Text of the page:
July/August — Nearly six weeks in Arlington, VA with my brother, Jason, sister-in-law, Susan, and brand new nephew, James. So many beautiful, home-cooked meals; being part of a family, baby-duty (wonderful baby-duty!) and all; regular writing dates with my brother (who happens also to be working on a book manuscript); getting to know my sister-in-law, becoming true friends; a magical week on the beach in North Carolina’s Outer Banks, swimming in the ocean; so much reading. I never wanted to leave.
August — Back to St. Louis for quarterly medical tests (all clear); reconnecting with people I love love love; catching up on last to-do’s before heading west.
September — Chicago for several days with my dear, old friend Sarah (and her Brian and family) in her new city. Biking on the lake, museums, food, long walks and lingering conversation — some of my very favorite things. Ann Arbor to visit Ellie and Dave, two of the kindest people I know; welcome like welcome was born to be. Detroit to mourn my darling Auntie Cathy with my uncle and grandmother. Back to Chicago with Sarah and clan for one restorative night and morning before pressing on.
September/October/ November— Denver/Boulder. The sunlight! So much connection with family. Long conversations and walks with my Auntie Mia, getting to know the daily life of my cousins. Stepping into a family unit ready for me to join right in. Cooking, relaxing, reading; long trips to libraries and bookstores; mornings spent reading, afternoons spent walking; seeing my grandmother almost every day, joining her for seven Fridays of her ladies’ prayer group. When I arrived in Denver, I thought I’d stay a week or two; I finally packed up and left after eight. Good God, this time was a gift. A pearl of hope, clarity, and intention growing layer by layer by layer.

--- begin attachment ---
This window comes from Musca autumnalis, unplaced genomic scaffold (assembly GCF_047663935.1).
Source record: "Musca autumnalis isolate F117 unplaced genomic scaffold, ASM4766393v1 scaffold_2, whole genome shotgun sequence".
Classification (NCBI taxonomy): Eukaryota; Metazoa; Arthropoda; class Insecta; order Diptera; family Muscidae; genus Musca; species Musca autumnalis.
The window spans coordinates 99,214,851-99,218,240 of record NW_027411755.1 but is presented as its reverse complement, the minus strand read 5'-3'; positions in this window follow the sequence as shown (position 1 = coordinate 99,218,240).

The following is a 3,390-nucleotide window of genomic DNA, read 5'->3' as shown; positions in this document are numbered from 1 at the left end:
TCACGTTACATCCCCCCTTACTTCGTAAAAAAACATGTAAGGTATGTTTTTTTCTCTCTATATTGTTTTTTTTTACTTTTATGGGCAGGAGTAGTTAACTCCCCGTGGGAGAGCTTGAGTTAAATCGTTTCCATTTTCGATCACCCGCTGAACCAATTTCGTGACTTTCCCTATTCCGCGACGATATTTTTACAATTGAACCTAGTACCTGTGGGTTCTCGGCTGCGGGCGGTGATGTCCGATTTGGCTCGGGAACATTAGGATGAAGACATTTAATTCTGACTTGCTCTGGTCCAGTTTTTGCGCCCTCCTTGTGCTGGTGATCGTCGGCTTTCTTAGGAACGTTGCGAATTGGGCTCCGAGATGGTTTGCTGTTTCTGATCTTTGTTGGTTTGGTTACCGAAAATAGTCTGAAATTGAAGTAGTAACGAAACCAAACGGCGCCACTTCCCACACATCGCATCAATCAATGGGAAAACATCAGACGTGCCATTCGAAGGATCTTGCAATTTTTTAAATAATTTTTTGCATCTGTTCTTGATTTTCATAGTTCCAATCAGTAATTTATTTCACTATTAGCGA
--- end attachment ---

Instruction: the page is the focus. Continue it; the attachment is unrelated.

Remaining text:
October also saw a quick side trip from Denver to Tulsa to reconnect with home. With my beloved high school best friend, Tara, I saw Ryan Adams at the Cain’s Ballroom; reconnected with Wendy and Johnny, Nate, Shane, my brother Adam and his wife, Gina; sat quietly at my mom’s grave; and then visited Lynette, a librarian I worked with for one year, nearly twenty years ago and whose voice stayed with me longer than she’d ever imagined.
November/December — I planned to go through California after Colorado — LA, San Clemente, Oakland, San Francisco — but was called to Portland early to help out with a family injury. Not the injury, but the call to Portland was right on time. I was ready to settle for a while — a while meaning through New Year’s. By this point, I wasn’t sure Portland was for me. I thought I’d go back to Arlington/D.C. to live with my brother and his charmed little family or, more likely, to Denver, land of the shining-est sun where my spirit glowed so bright. But then, following a hike during a long-anticipated side trip to Vashon Island in the Puget Sound to visit one of my dearest college friends, Leila, and her partner, Ellen… click, click, click, like the perfect tumbling of a clock’s gears, the Pacific Northwest grabbed me, a Portland job fell into place, and I decided it’s time to stop, to stay.
So, on January 2nd, I start my new job — 30 hours per week, leaving ample time to pursue my writing, and with medical benefits — as assistant to the Columbia District superintendent for the Oregon-Idaho Conference of the United Methodist Church, a progressive religious community that is, I believe, on the cusp of exciting change. (Yvi, you might not remember, but you’re the one who suggested to me, so many months ago, over lunch, a Conference job!) I’ll be renting a lovely room in my cousin Alexis’s family’s home — nestled among stunning pines and holly bushes bigger than you’ve ever seen — and joining the Alexis-Nathan-Finnegan-Wilder household as full-time Auntie Sara.
Who ever could’ve imagined, on that cold, miserable moving day last January…
On my travels, in a little indie bookstore in Ann Arbor, I found two beautiful art prints made, I didn’t know at the time, by a painter in Portland, OR. This is what they say:
“Everything changes. Nothing is Lost.”
“It is well with my soul.”
Yes. And amen.
Sending so much love and peace and gratitude. I promise to be in touch again soon.